Healing confession

What do you think?

James addresses problems that injure and divide the church, such as favoritism, faith that doesn’t result in works, worldliness, rich people taking advantage of the poor, untamed tongues, boasting, and doubting each other’s word so that we have to swear oaths. James ends his letter with a practical message regarding bringing healing. Healing occurs through prayer in the context of confessing our sins to one another, James 5:13-16.

The confession that heals is not solely what goes on in the confession booth between one person and the priest. James tells us to confess to one another. How might such confession be superior to, but not necessarily replace, seeing a priest or a counselor?  Here are some advantages of small group confession. It gives us peers who are coming to know our weaknesses and can hold us accountable in troubled areas of our lives. It wasn’t until I had a few men with whom I regularly met and with whom I honestly shared my struggles, that I began to overcome certain sinful habits in my life. Why? My friends cared and kept checking to see if I was cooperating with God with regard to the sins I had confessed. Since I didn’t want to tell my friends that their prayers for me went unanswered, I was highly motivated to trust God for victory in my weak areas.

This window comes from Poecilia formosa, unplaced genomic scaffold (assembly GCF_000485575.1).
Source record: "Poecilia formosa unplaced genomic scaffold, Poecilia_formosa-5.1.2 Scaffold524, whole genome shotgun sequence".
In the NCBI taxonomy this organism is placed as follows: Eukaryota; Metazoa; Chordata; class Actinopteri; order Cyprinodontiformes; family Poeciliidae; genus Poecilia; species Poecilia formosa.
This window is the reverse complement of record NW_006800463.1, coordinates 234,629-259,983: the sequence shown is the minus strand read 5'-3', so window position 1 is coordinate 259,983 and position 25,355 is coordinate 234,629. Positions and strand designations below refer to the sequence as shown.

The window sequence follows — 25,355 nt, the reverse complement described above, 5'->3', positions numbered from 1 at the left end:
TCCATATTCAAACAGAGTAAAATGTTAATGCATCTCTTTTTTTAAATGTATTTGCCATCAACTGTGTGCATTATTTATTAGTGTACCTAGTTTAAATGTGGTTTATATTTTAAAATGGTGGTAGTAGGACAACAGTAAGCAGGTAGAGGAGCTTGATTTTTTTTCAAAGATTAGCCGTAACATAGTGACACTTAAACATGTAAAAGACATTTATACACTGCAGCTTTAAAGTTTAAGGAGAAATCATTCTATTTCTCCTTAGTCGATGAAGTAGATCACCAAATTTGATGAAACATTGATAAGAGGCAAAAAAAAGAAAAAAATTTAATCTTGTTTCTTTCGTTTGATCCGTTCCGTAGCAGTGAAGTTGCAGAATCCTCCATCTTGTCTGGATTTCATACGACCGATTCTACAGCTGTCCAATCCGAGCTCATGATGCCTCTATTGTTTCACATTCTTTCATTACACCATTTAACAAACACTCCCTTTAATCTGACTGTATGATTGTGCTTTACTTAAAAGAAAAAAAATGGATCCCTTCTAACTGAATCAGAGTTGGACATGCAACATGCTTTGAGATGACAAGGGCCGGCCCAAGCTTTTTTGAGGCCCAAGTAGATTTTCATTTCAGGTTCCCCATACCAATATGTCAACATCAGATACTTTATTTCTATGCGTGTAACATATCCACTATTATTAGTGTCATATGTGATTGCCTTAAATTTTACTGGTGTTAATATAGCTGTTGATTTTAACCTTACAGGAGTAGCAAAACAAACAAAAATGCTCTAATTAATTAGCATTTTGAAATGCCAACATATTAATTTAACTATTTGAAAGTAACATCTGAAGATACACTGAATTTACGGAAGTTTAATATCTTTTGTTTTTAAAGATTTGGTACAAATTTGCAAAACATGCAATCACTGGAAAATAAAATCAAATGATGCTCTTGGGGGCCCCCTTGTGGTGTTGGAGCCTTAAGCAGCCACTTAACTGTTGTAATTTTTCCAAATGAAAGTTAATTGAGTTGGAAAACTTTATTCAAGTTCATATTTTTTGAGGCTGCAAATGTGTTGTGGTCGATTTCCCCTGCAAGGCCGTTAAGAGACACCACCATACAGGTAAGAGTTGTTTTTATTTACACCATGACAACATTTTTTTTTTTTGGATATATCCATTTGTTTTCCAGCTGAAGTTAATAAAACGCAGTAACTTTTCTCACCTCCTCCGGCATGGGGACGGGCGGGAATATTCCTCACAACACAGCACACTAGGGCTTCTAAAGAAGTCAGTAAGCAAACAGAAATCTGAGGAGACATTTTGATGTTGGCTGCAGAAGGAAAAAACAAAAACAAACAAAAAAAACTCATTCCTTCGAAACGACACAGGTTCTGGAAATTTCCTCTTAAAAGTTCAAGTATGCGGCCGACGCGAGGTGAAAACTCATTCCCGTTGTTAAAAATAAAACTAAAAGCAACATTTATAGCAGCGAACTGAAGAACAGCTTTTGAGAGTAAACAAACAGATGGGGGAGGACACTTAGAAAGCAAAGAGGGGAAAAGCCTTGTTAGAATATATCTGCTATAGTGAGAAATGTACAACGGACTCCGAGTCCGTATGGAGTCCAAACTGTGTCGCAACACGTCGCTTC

This is the kind of confession needed in James’ church/es. It’s needed in our churches. For an example of how it might work, see how John Wesley arranged for this kind of confession in the churches that he ministered to: https://vitalpiety.com/2010/07/30/the-methodist-class-meeting-for-the-21st-century-the-foundation/

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